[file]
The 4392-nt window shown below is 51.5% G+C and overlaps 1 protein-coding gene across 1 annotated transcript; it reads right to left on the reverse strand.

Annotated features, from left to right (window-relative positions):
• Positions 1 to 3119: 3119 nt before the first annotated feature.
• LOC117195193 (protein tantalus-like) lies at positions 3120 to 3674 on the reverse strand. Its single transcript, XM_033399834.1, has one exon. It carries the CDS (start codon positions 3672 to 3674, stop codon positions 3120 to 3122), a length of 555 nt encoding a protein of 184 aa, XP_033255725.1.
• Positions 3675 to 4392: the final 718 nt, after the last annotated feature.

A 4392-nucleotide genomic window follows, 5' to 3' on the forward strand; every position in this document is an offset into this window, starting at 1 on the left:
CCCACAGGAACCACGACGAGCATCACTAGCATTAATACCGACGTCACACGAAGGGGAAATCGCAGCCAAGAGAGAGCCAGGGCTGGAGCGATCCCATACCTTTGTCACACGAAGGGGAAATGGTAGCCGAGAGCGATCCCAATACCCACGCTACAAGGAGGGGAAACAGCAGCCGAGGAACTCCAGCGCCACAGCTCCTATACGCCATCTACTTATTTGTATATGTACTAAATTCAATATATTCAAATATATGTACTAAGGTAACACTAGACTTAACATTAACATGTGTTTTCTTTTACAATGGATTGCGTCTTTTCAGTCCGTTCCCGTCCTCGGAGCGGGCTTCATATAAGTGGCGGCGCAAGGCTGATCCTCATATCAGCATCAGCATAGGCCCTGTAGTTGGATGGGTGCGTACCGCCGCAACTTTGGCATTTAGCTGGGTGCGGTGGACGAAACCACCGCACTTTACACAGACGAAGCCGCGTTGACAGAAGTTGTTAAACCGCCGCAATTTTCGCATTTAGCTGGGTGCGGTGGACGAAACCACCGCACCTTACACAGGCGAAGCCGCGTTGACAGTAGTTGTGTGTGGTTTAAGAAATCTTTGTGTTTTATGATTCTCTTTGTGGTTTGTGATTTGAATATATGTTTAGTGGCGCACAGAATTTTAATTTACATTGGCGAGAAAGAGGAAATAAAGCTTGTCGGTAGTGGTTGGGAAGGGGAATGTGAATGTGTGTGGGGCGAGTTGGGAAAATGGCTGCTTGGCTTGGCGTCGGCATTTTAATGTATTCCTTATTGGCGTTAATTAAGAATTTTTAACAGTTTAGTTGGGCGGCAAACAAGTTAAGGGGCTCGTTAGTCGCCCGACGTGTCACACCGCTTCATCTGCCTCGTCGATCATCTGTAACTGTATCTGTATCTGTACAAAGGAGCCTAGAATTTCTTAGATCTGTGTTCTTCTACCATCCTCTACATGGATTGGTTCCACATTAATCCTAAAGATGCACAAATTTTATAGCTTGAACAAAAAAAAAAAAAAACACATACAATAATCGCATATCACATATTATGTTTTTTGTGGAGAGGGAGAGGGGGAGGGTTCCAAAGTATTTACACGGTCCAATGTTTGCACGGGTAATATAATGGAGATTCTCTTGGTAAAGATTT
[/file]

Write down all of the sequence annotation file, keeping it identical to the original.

The 4392-nt window shown below is 51.5% G+C and overlaps 1 protein-coding gene across 1 annotated transcript; it reads right to left on the reverse strand.

Annotated features, from left to right (window-relative positions):
• Positions 1 to 3119: 3119 nt before the first annotated feature.
• LOC117195193 (protein tantalus-like) lies at positions 3120 to 3674 on the reverse strand. Its single transcript, XM_033399834.1, has one exon. It carries the CDS (start codon positions 3672 to 3674, stop codon positions 3120 to 3122), a length of 555 nt encoding a protein of 184 aa, XP_033255725.1.
• Positions 3675 to 4392: the final 718 nt, after the last annotated feature.

A 4392-nucleotide genomic window follows, 5' to 3' on the forward strand; every position in this document is an offset into this window, starting at 1 on the left:
CCCACAGGAACCACGACGAGCATCACTAGCATTAATACCGACGTCACACGAAGGGGAAATCGCAGCCAAGAGAGAGCCAGGGCTGGAGCGATCCCATACCTTTGTCACACGAAGGGGAAATGGTAGCCGAGAGCGATCCCAATACCCACGCTACAAGGAGGGGAAACAGCAGCCGAGGAACTCCAGCGCCACAGCTCCTATACGCCATCTACTTATTTGTATATGTACTAAATTCAATATATTCAAATATATGTACTAAGGTAACACTAGACTTAACATTAACATGTGTTTTCTTTTACAATGGATTGCGTCTTTTCAGTCCGTTCCCGTCCTCGGAGCGGGCTTCATATAAGTGGCGGCGCAAGGCTGATCCTCATATCAGCATCAGCATAGGCCCTGTAGTTGGATGGGTGCGTACCGCCGCAACTTTGGCATTTAGCTGGGTGCGGTGGACGAAACCACCGCACTTTACACAGACGAAGCCGCGTTGACAGAAGTTGTTAAACCGCCGCAATTTTCGCATTTAGCTGGGTGCGGTGGACGAAACCACCGCACCTTACACAGGCGAAGCCGCGTTGACAGTAGTTGTGTGTGGTTTAAGAAATCTTTGTGTTTTATGATTCTCTTTGTGGTTTGTGATTTGAATATATGTTTAGTGGCGCACAGAATTTTAATTTACATTGGCGAGAAAGAGGAAATAAAGCTTGTCGGTAGTGGTTGGGAAGGGGAATGTGAATGTGTGTGGGGCGAGTTGGGAAAATGGCTGCTTGGCTTGGCGTCGGCATTTTAATGTATTCCTTATTGGCGTTAATTAAGAATTTTTAACAGTTTAGTTGGGCGGCAAACAAGTTAAGGGGCTCGTTAGTCGCCCGACGTGTCACACCGCTTCATCTGCCTCGTCGATCATCTGTAACTGTATCTGTATCTGTACAAAGGAGCCTAGAATTTCTTAGATCTGTGTTCTTCTACCATCCTCTACATGGATTGGTTCCACATTAATCCTAAAGATGCACAAATTTTATAGCTTGAACAAAAAAAAAAAAAAACACATACAATAATCGCATATCACATATTATGTTTTTTGTGGAGAGGGAGAGGGGGAGGGTTCCAAAGTATTTACACGGTCCAATGTTTGCACGGGTAATATAATGGAGATTCTCTTGGTAAAGATTT